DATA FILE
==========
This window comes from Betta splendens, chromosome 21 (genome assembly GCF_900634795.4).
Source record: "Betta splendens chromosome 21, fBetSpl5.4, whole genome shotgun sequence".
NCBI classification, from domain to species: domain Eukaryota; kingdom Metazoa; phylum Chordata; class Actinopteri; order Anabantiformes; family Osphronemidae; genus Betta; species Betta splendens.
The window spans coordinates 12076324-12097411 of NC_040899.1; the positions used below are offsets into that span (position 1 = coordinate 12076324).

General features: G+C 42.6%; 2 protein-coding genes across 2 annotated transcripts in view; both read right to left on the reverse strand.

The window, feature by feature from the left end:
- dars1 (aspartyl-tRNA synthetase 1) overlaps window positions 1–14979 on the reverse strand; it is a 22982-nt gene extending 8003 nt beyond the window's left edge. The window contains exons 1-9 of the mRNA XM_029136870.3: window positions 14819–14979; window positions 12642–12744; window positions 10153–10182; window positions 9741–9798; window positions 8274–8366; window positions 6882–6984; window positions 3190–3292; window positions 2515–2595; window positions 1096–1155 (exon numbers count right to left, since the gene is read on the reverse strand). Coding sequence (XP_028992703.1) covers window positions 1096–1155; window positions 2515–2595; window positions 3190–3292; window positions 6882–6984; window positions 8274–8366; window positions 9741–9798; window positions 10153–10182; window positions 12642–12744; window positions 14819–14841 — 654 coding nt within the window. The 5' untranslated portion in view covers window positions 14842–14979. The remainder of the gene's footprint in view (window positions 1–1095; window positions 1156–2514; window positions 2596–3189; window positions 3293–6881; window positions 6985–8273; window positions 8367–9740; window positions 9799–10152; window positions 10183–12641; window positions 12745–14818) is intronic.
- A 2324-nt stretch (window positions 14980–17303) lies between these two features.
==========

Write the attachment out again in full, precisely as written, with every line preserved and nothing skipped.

This window comes from Betta splendens, chromosome 21 (genome assembly GCF_900634795.4).
Source record: "Betta splendens chromosome 21, fBetSpl5.4, whole genome shotgun sequence".
NCBI classification, from domain to species: domain Eukaryota; kingdom Metazoa; phylum Chordata; class Actinopteri; order Anabantiformes; family Osphronemidae; genus Betta; species Betta splendens.
The window spans coordinates 12076324-12097411 of NC_040899.1; the positions used below are offsets into that span (position 1 = coordinate 12076324).

General features: G+C 42.6%; 2 protein-coding genes across 2 annotated transcripts in view; both read right to left on the reverse strand.

The window, feature by feature from the left end:
- dars1 (aspartyl-tRNA synthetase 1) overlaps window positions 1–14979 on the reverse strand; it is a 22982-nt gene extending 8003 nt beyond the window's left edge. The window contains exons 1-9 of the mRNA XM_029136870.3: window positions 14819–14979; window positions 12642–12744; window positions 10153–10182; window positions 9741–9798; window positions 8274–8366; window positions 6882–6984; window positions 3190–3292; window positions 2515–2595; window positions 1096–1155 (exon numbers count right to left, since the gene is read on the reverse strand). Coding sequence (XP_028992703.1) covers window positions 1096–1155; window positions 2515–2595; window positions 3190–3292; window positions 6882–6984; window positions 8274–8366; window positions 9741–9798; window positions 10153–10182; window positions 12642–12744; window positions 14819–14841 — 654 coding nt within the window. The 5' untranslated portion in view covers window positions 14842–14979. The remainder of the gene's footprint in view (window positions 1–1095; window positions 1156–2514; window positions 2596–3189; window positions 3293–6881; window positions 6985–8273; window positions 8367–9740; window positions 9799–10152; window positions 10183–12641; window positions 12745–14818) is intronic.
- A 2324-nt stretch (window positions 14980–17303) lies between these two features.